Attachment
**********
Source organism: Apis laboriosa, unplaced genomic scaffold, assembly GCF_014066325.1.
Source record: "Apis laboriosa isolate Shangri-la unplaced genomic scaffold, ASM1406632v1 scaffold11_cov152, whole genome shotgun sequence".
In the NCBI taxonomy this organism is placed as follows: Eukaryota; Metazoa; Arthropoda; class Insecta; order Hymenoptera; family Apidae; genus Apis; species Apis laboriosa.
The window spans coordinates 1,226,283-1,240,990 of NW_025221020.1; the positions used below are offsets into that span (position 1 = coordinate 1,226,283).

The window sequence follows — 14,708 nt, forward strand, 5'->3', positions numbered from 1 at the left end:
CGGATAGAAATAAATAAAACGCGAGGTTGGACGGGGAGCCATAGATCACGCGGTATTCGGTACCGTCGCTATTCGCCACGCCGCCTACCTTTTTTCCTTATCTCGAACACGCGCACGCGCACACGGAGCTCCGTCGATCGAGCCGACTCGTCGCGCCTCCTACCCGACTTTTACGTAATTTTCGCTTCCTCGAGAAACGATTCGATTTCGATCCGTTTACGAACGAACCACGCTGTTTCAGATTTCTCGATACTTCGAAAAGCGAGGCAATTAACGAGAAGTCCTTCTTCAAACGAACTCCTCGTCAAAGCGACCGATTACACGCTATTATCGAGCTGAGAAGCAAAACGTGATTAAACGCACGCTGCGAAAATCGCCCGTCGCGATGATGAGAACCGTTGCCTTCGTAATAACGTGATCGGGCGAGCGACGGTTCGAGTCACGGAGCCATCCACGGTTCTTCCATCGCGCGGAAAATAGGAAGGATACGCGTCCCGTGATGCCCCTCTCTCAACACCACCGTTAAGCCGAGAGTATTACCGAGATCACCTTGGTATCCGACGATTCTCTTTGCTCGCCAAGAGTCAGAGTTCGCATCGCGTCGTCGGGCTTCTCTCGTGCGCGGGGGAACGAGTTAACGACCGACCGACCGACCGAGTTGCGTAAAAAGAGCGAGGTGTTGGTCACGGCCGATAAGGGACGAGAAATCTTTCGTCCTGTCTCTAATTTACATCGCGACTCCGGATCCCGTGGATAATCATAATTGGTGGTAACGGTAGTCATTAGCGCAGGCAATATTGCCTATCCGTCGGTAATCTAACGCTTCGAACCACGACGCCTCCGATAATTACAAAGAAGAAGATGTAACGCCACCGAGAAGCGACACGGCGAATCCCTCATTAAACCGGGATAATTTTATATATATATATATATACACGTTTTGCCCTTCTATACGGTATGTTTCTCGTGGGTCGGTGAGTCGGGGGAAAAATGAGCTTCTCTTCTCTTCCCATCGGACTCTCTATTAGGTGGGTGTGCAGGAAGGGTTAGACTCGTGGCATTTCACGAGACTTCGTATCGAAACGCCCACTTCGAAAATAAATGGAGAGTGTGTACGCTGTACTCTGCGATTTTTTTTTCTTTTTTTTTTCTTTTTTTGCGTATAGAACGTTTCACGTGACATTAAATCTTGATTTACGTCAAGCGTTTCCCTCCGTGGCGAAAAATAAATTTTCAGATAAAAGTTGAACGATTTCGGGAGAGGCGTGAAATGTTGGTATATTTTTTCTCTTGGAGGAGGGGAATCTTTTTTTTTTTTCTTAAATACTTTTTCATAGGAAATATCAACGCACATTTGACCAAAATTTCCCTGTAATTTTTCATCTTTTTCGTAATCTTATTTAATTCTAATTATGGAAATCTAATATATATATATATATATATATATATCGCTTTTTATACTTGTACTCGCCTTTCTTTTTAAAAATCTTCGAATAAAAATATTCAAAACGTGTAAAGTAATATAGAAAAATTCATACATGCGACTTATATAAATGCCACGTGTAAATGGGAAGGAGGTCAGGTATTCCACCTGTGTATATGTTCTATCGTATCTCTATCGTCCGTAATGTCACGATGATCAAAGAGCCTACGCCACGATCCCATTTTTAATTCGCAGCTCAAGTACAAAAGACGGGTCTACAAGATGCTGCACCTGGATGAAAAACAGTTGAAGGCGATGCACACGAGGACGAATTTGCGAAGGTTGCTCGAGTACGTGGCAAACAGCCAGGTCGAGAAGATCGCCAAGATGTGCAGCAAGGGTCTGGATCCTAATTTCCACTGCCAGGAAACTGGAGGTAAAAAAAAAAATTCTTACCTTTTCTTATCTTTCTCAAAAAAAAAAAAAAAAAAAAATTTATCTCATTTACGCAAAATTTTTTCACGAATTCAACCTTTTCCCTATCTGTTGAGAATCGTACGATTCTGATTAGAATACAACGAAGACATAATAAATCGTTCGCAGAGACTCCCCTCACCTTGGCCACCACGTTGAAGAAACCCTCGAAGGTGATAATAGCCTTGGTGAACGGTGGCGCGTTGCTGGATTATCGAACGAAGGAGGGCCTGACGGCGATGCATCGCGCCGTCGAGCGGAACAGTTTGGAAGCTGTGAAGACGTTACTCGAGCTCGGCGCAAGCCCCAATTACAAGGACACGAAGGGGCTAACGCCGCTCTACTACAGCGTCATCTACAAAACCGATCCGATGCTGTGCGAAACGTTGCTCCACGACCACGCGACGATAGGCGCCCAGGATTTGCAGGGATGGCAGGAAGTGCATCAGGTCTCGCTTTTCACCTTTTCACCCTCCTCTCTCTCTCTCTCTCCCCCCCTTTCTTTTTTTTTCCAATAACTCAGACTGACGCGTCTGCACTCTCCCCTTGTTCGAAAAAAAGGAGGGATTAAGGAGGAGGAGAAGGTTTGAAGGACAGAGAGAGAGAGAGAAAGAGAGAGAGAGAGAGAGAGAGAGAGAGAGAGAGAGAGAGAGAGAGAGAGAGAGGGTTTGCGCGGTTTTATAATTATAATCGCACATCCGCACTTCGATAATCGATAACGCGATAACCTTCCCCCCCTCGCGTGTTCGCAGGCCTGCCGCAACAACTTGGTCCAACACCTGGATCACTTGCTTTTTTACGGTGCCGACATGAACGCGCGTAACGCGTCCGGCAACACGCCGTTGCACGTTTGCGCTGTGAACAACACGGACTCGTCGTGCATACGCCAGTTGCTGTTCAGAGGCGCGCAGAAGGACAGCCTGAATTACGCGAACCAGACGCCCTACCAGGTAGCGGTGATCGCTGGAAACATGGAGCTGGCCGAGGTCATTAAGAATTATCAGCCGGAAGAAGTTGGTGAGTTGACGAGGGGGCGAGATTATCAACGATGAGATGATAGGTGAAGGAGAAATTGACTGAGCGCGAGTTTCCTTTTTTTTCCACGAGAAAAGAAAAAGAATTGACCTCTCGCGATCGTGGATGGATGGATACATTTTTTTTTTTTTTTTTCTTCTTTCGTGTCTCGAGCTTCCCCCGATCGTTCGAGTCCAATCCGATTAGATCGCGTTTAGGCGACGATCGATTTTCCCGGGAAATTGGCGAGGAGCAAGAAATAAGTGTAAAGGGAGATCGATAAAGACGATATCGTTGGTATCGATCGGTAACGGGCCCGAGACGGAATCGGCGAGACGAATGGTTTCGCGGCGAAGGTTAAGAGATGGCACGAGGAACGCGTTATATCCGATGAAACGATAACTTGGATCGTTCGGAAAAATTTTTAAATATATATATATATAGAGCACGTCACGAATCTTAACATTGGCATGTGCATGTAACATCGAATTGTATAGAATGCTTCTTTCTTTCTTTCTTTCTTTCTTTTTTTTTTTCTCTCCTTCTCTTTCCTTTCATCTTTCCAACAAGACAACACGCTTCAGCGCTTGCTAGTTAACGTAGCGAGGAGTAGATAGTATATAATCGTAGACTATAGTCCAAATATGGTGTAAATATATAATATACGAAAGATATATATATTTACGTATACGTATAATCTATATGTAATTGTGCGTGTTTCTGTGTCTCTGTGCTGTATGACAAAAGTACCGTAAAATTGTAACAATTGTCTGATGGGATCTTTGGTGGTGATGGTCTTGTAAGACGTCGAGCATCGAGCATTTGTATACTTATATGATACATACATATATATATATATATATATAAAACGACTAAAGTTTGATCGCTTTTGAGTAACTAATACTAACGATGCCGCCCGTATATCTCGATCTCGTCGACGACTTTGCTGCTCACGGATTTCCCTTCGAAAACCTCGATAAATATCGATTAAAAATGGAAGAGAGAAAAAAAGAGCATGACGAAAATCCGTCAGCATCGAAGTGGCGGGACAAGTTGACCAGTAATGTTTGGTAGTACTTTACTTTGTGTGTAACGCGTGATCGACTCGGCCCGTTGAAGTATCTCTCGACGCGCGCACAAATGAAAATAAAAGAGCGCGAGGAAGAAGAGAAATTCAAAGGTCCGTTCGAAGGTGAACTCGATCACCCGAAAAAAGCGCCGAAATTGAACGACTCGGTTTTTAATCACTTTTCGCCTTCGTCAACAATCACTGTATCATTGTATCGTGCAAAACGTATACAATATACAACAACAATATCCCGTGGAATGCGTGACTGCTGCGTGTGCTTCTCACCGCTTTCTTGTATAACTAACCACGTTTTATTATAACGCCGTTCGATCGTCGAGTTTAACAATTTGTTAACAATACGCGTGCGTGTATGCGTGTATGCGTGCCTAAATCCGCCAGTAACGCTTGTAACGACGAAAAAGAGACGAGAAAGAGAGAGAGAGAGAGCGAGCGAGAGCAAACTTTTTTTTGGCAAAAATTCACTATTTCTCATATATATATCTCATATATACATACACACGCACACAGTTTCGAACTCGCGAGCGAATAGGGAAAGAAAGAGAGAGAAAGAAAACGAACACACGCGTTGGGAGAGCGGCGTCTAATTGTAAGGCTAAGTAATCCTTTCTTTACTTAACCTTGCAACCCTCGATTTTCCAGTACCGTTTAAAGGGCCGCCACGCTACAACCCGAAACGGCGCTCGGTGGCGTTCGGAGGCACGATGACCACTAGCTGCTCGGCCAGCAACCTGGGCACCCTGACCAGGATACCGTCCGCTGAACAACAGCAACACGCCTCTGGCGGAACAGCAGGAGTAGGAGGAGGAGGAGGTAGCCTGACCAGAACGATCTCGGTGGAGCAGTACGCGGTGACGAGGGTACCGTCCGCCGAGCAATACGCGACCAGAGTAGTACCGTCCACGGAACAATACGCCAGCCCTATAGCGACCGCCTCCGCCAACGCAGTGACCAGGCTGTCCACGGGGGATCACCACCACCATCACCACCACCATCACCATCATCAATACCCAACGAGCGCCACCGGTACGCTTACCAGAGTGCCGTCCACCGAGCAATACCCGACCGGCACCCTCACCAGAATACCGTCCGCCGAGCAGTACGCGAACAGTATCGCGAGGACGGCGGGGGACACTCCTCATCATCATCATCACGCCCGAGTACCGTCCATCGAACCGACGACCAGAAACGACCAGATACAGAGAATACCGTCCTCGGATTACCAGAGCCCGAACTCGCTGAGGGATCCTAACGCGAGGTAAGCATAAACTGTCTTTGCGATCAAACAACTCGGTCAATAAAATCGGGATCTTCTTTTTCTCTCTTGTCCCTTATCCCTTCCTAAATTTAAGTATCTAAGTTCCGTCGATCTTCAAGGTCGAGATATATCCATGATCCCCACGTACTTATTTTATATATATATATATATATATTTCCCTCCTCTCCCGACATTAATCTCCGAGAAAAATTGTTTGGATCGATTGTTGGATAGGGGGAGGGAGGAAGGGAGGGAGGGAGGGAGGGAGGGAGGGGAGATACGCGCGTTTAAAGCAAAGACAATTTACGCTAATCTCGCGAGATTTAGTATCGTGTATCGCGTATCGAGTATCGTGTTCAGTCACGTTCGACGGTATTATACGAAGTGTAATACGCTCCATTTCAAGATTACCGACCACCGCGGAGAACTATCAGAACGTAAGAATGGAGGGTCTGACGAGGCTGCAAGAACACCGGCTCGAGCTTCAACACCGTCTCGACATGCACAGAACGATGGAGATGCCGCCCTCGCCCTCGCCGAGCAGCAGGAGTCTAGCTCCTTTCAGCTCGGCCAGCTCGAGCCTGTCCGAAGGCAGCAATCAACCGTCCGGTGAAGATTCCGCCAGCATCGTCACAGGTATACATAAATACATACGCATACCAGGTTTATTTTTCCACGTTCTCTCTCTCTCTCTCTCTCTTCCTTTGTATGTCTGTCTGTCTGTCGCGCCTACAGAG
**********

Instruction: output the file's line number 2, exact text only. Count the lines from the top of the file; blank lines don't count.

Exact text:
Source record: "Apis laboriosa isolate Shangri-la unplaced genomic scaffold, ASM1406632v1 scaffold11_cov152, whole genome shotgun sequence".